But the roots of the problem go even deeper than the euro currency. The present eurozone crisis is but one current example of the elite agenda that was kicked into high gear during the Reagan-Thatcher era of the 1980s and became codified in the “Washington Consensus.” Using international trade agreements and institutions like the International Monetary Fund (IMF) and World Bank as their instruments, “the powers of financial capitalism” have been able to easily invade one country after another with toxic loans, enabling them to wield increasing power as they loot the commons and convert all manner of publicly owned assets to private corporate profit centers. Professor Carroll Quigley, mentor to former U.S. President Bill Clinton, revealed almost 50 years ago that “…the powers of financial capitalism had another far-reaching aim, nothing less than to create a world system of financial control in private hands able to dominate the political system of each country and the economy of the world as a whole. ”

Fortunately, in the wake of the 2008 financial meltdown, money and banking are at long last again becoming common topics for political debate. People are waking up to the fact that those who control money control economics, politics, and virtually everything else. Yet we have all been duped into allowing the money power to be turned over to unelected and often unknown persons. The result has been the subversion of democratic government, increasing disparities in incomes and wealth, and economic hardship and impoverishment of the masses.

Greece is now the pivot point of a struggle that has been ongoing for a long time. People around the world must now decide whether we will create a “new world order” based on democratic government by and for the people, or allow ourselves to be herded into a neo-feudal society dominated by the few at the top of the international banking and corporate pyramid.

In the wake of his re-election victory on September 20, Greek Prime Minister Alexis Tsipras continues to argue that Greece’s economy cannot recover from its deep depression unless the burden of servicing its debt is eased. As things stand at this moment, it seems the best the Greek government can do is to negotiate a stretching out its debt repayment schedule. That may buy a bit more time, but will not be enough to cure the “disease.”

Despite all the fear mongering and predictions about the dire consequences that might result from Greece’s exit from the eurozone (Grexit), the choice is clear for the Greek government, either it will continue to surrender its people and its economy to be raped and plundered, or it will declare its independence, withdraw from the eurozone, and do what needs to be done to rebuild its economy on its own terms. How might that be done?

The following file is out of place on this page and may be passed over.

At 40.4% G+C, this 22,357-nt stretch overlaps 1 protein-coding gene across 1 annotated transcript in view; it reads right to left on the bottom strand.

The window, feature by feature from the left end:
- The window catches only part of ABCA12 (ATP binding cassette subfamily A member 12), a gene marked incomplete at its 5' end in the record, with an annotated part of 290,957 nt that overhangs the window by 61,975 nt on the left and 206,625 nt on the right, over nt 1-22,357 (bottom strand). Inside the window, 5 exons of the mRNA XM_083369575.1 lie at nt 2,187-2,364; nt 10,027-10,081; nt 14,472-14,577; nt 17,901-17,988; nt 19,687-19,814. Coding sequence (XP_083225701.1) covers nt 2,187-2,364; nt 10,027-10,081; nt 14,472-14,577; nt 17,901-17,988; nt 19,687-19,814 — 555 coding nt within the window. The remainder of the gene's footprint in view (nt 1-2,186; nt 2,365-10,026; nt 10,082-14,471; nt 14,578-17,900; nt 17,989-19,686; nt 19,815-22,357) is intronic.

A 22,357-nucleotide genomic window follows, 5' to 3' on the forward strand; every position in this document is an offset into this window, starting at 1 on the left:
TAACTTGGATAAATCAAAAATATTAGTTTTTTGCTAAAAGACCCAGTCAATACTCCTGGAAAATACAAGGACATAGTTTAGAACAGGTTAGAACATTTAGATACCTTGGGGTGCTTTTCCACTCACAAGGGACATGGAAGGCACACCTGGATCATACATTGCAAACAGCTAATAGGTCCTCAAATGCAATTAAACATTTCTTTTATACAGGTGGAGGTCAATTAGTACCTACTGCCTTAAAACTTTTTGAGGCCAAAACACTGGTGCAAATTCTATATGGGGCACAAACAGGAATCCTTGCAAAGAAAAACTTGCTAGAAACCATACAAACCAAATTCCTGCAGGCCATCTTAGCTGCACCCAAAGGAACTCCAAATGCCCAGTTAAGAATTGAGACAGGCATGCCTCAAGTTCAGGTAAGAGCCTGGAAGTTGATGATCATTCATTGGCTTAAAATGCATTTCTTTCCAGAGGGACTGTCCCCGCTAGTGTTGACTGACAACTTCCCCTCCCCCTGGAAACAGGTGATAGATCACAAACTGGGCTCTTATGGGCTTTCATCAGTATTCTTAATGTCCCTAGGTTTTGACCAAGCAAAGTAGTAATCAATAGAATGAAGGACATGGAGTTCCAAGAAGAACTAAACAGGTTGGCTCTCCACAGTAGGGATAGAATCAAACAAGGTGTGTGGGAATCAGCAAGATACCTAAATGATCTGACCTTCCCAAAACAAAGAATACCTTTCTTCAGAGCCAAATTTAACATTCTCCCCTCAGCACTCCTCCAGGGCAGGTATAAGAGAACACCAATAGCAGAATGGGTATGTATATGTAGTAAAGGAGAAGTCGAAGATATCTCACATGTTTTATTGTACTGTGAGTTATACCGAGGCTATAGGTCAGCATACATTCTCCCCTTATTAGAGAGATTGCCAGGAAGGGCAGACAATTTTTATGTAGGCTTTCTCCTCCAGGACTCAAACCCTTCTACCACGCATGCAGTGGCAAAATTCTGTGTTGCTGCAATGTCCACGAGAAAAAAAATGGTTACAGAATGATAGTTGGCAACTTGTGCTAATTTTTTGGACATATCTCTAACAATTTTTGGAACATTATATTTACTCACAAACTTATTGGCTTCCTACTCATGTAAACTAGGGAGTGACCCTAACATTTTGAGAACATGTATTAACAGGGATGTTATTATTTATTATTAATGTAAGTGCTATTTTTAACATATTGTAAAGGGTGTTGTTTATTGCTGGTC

Now that we recognize what the elite agenda is and the true nature of the political currencies that are being used to beat governments and peoples into submission, it is clear that we must find ways to (1) disencumber ourselves of obligations that have been fraudulently imposed on us, (2) reduce our dependence on systems and structures that cheat and disempower us, and (3) build functional alternatives that serve the common good. Here are the steps that will eventually need to be taken by Greece and others that find themselves in a similar predicament.

Continue to read the full article on Common Dreams – http://commondreams.org/views/2015/11/06/50-ways-leave-euro-greece-and-global-crisis

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Posted in Empire, P2P Money, Politics | 1 Comment »

Essay of the Day: the Concept of a Transnational Capitalist Class

photo of Michel Bauwens

Michel Bauwens
15th October 2015


* Essay: THE TRANSFORMATION OF CONTEMPORARY CAPITALISM AND THE CONCEPT OF A TRANSNATIONAL CAPITALIST CLASS: A CRITICAL REVIEW IN NEO-POULANTZIAN PERSPECTIVE. By Joachim Hirsch and Jens Wissel.

From the abstract:

“In the last 40 years, various authors have argued that a new transnational capitalist class (TCC) has emerged, which operates across the borders of national states. The approaches in question are debated widely in the social sciences, not only because of their theoretical assumptions and the empir- ical evidence provided, but also because international power relations are changing, not least in the context of the current crisis. The main claim of the authors in question appears to be validated by the advancing interna- tionalization of capital relations and by the internationalization of the state. It appears that these processes have gained traction with the neoliberal trans- formation of capitalism.

If this claim is true, it follows that there are far-reaching changes to state structures, the international state system, and the trajectory of social conflicts and struggles. Alterations in class relations are specifically important because they lead to new configurations of relations of forces1 and power apparatuses, and, in a second step, to new arrangements of domination and regulation.

The aim of this article is to review the approaches in question critically. We assume that existing theories of transnational class formation are charac- terized by significant weaknesses, both in terms of basic class and state theoretical assumptions and in terms of accounting for the role of state apparatuses in class formation…. “

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Volkswagen Scandal Confirms the Dangers of Proprietary Code

photo of David Bollier

David Bollier
28th September 2015